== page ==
The documentary “No Mas Bebes” tells a frightening story of Latin American women being sterilized at Los Angeles County hospital without their consent after they gave birth to children. When the illegal actions of doctors were revealed, the mothers who were the victims together with a brave young Chicana lawyer and evidence collected from hospital records by a doctor who blew the whistle managed to mount a civil rights lawsuit.
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The basic premise of the documentary is that every woman should have a reproductive choice. The reproductive justice movement struggles to provide every woman with a right to decide on having or not having children. This refection on “No Mas Bebes” documentary touches the issues of gender and sexuality, ethnic and racial problems in the context of reproduction, and analyzes the arguments presented in the movie.
Elements of Gender and Sexuality
The case investigated in the documentary explicitly reflects the issue of gender. Women became the victims of doctors who concluded they could decide who could or could not have more babies. Female patients were vulnerable when they were in labor and could not think of anything else but about the safety of their babies. As a result, they did not read the papers they were suggested to sign and involuntary agreed to have tubal ligation surgery that sterilized them. Evidently, this violation of women’s rights resulted in immediate Chicana feminist resistance as soon as an immoral and illegal behavior of doctors from Los Angeles County hospital. The elements of sexuality are more implicit in the plot of a documentary. Nevertheless, it fades away in the context of sterilization abuse.
Ethnic and Racial Issues
The documentary is directly related to racial and ethnic issues. One of the important aspects is the fight for access to health care by representatives of the Latino population in the United States. The problem of health care disparities is not new in this multinational country and usually ethnic minorities such as Asian Americans, Mexican Americans, African Americans, or American Indians are deprived of high-quality care due to low income and the resulting lack of cost for health insurance. Consequently, they cannot afford private clinics and have to seek care at local hospitals that do not always provide high-quality care.
Still, even when representatives of ethnic minorities such as Latino on the whole and Mexican Americans in particular, are admitted to a healthcare facility, they frequently face discrimination and unequal treatment.
Another issue to mention in the context of “No Mas Bebes” documentary is the impact of ethnicity and race on the production of difference. People become ‘other’ due to the place of birth and origin or experiences they had. Thus, the women who were sterilized in the case that is discussed in the documentary were Mexican immigrants. Most of them worked at factories and some were housewives but all were mothers and wives (Perez). Although they lived and worked in the United States for years, they were ‘different’ and ‘other’ to some white citizens due to the origin or skin color. As a result, the doctors decided to interfere with their reproductive functions to have less ‘other’ people in the country.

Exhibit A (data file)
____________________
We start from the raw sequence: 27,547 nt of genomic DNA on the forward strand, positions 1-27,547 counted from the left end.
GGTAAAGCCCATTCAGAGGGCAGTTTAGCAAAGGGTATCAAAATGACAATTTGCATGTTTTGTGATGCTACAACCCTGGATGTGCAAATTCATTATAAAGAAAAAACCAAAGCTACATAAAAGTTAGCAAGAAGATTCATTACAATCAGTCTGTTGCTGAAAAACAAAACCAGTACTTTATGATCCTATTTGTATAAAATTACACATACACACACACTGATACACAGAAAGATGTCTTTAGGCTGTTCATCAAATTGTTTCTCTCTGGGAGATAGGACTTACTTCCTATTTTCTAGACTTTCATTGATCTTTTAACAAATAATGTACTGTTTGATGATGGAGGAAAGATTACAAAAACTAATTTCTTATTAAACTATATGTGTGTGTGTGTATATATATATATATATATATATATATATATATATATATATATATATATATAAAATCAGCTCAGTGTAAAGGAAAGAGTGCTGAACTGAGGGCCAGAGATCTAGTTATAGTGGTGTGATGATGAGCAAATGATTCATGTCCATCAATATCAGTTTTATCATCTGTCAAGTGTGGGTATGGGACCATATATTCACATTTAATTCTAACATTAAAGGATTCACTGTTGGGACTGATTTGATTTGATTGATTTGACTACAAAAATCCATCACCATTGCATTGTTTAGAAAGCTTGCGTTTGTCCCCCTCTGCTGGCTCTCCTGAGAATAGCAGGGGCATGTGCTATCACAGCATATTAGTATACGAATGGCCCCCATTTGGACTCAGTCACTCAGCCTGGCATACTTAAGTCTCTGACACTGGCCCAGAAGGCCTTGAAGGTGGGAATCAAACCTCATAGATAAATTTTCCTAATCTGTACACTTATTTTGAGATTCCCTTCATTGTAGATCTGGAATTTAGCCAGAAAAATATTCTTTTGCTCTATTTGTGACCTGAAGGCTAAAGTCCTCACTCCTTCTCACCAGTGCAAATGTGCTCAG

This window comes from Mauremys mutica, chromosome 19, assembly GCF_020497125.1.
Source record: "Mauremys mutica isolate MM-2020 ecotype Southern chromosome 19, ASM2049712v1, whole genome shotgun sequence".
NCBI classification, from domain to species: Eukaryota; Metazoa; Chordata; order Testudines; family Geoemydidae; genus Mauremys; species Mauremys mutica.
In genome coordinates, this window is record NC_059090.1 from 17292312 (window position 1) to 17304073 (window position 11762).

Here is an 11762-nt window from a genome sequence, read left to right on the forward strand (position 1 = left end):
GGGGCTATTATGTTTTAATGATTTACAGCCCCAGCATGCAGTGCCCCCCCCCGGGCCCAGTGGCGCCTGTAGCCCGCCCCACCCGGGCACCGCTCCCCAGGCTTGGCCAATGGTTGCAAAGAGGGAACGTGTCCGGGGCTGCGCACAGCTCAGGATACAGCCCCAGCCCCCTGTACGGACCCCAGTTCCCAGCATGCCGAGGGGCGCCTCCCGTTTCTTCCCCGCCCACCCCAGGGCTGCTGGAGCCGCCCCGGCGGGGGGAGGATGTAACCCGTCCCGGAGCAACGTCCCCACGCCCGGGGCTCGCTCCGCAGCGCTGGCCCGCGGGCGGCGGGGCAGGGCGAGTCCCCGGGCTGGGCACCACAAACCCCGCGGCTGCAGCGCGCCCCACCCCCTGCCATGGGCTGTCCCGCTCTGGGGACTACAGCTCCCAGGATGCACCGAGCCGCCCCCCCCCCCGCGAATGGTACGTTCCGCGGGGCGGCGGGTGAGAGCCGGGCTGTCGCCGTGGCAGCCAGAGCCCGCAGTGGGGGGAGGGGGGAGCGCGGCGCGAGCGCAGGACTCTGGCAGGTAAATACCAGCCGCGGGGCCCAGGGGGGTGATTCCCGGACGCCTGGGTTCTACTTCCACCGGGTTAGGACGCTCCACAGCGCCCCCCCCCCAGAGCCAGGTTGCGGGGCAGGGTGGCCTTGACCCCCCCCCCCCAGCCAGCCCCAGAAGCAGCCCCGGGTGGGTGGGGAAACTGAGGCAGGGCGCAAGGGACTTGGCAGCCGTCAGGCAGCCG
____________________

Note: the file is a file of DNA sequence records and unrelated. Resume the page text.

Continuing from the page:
Analysis of Arguments
The arguments put forth in the documentary by the women and the medical staff contribute to a controversy of this case. There are certain contradictions between the arguments of women depicted in the film and those of doctors and nurses. The actions of doctors and nursing staff were prompted by attempts to restrict the population of Mexican immigrants. They explained that they sterilized Mexican females who already had children.
as little as 3 hours
Moreover, they justify sterilization by the fact that they were warning the women about this surgery. Nevertheless, the majority of Mexican women did not speak English well and the doctors did not speak Spanish (Kolhatkar). Therefore, they could not understand the provided explanations both due to the language gap and to the lack of knowledge about the procedure. Also, the women admitted that they were threatened by the possible death of an unborn baby or squeezed by not providing painkillers in labor. On the whole, the arguments of women show that they were under pressure and could not make weighted decisions, which contradicts the arguments of medical staff who claim that the patients signed the necessary forms and agreed to be sterilized.
Summary and Conclusion
Summarizing, it should be mentioned that the main point presented in the documentary is that violation of any human rights is unacceptable. The particular focus is on the right of females to have as many babies as they want to have. The documentary can be related to past struggles about the reproductive rights that started with Roe v. Wade, a landmark legal decision of 1973 that legalized abortions, to contemporary movement for reproductive freedom.
The documentary is relevant today because despite significant progress in the aspect of reproductive rights, the issues of banning abortions or forced sterilization are still discussed in the society. Moreover, the experience described in the film should become an example of what should not be done under any conditions. A similar case can be avoided due to human rights’ education and further development of reproductive freedom movement.
Kolhatkar, Sonali. “‘No Mas Bebes’ Documentary Highlights History of Forced Sterilizations.” Truth Dig. Web.
Perez, Miriam Zolia. “Sterelization Abuse Documentary ‘No Mas Bebes’ Premiers on PBS.” Color Lines. Web.